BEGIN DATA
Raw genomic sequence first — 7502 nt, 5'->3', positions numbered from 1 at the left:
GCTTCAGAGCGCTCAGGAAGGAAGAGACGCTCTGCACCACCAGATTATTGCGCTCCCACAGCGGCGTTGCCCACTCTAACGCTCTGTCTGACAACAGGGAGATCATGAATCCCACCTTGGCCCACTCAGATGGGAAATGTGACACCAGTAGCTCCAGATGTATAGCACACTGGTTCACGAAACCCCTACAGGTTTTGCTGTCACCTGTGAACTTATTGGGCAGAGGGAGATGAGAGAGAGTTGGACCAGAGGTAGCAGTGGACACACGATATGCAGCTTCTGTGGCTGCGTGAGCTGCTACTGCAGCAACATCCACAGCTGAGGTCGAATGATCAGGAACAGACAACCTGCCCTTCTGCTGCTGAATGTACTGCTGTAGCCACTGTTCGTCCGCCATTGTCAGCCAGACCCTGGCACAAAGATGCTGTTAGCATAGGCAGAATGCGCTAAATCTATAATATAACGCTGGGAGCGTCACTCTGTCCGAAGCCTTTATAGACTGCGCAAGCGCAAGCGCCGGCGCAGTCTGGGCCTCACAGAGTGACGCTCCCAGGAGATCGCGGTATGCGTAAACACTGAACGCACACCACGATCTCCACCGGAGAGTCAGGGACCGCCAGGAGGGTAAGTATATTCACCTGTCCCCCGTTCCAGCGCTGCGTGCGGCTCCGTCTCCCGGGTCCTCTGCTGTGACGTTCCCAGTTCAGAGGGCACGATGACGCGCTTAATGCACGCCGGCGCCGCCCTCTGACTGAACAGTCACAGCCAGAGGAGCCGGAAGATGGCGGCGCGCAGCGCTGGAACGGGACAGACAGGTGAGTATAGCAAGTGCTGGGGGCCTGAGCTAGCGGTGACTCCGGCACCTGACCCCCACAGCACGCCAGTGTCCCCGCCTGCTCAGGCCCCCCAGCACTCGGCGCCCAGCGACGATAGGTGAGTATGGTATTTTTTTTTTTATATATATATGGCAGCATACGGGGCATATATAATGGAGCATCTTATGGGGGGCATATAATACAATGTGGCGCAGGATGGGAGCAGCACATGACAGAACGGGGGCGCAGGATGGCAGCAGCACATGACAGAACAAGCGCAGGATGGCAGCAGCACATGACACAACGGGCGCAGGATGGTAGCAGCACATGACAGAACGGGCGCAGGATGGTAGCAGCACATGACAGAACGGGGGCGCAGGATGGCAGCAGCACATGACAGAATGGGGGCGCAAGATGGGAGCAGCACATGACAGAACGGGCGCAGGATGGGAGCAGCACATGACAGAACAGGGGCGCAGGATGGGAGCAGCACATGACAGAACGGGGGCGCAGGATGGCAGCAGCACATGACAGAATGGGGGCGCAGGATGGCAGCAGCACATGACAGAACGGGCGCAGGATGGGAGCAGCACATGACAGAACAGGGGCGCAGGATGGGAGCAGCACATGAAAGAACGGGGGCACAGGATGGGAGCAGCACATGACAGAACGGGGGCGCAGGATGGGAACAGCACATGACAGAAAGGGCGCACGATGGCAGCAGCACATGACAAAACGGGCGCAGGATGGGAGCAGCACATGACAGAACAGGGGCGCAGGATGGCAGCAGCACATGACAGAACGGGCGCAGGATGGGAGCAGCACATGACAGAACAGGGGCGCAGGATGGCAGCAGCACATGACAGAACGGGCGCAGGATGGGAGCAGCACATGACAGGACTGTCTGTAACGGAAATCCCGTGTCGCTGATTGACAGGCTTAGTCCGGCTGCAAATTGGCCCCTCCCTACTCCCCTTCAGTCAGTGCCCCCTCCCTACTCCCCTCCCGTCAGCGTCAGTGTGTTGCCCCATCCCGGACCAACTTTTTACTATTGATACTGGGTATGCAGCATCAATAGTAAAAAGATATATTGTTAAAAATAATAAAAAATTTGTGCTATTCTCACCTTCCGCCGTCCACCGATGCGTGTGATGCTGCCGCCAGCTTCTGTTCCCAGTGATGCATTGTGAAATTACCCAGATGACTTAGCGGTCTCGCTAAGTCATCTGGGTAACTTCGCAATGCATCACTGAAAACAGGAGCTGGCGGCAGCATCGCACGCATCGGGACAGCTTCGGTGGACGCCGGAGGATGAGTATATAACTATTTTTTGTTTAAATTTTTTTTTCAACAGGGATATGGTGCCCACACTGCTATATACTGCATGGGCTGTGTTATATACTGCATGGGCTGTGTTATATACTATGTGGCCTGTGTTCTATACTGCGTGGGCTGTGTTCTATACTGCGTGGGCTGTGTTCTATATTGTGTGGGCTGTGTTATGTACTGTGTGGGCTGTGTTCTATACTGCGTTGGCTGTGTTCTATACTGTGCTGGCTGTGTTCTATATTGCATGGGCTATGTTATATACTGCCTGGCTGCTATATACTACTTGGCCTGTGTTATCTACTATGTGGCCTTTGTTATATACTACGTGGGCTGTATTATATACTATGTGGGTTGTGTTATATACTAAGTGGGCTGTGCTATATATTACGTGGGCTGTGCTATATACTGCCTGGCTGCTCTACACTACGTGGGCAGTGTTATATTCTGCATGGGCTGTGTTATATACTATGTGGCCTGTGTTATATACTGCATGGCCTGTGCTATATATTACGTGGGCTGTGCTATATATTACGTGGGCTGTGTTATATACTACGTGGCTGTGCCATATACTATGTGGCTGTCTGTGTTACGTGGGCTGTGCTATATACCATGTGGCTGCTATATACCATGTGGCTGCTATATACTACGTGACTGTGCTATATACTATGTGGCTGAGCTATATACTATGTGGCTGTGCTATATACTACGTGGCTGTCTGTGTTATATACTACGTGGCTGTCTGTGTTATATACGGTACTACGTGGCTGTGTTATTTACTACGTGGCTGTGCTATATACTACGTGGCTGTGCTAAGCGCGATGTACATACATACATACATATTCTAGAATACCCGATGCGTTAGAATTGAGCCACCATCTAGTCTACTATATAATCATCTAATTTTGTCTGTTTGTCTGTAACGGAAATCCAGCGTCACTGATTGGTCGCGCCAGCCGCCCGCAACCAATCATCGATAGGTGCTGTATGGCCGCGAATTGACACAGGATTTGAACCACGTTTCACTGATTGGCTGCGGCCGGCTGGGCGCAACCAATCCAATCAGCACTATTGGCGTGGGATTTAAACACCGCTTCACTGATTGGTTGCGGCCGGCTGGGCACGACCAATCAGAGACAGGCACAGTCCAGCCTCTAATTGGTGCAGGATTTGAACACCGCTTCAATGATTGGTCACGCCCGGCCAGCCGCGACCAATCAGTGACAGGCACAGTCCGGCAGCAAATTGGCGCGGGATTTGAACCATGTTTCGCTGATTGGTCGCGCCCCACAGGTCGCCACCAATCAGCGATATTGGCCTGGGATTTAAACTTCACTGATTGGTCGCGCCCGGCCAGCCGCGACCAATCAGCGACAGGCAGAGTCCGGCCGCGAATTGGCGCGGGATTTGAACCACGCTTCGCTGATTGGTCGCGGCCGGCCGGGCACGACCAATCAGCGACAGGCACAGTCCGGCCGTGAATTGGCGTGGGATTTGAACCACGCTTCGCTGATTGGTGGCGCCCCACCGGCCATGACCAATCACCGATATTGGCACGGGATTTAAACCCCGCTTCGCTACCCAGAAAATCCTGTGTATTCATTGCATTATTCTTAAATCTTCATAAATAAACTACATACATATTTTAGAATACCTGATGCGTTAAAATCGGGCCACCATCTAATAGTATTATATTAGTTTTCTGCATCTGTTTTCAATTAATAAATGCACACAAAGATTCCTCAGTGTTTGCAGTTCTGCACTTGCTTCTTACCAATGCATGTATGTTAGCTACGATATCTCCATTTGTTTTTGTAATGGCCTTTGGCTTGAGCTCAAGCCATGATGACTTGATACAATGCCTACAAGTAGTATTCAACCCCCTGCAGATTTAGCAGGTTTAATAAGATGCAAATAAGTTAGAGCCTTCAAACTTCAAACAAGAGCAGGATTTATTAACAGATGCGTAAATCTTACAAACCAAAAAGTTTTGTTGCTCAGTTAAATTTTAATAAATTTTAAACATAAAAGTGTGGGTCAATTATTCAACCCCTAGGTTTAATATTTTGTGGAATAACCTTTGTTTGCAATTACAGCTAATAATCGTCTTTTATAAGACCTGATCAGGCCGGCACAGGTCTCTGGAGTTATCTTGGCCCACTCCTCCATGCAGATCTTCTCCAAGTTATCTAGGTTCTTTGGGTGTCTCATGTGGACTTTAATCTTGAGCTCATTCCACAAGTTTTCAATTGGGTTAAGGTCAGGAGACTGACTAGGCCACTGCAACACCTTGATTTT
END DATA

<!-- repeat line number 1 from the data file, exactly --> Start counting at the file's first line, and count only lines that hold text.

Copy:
Raw genomic sequence first — 7502 nt, 5'->3', positions numbered from 1 at the left: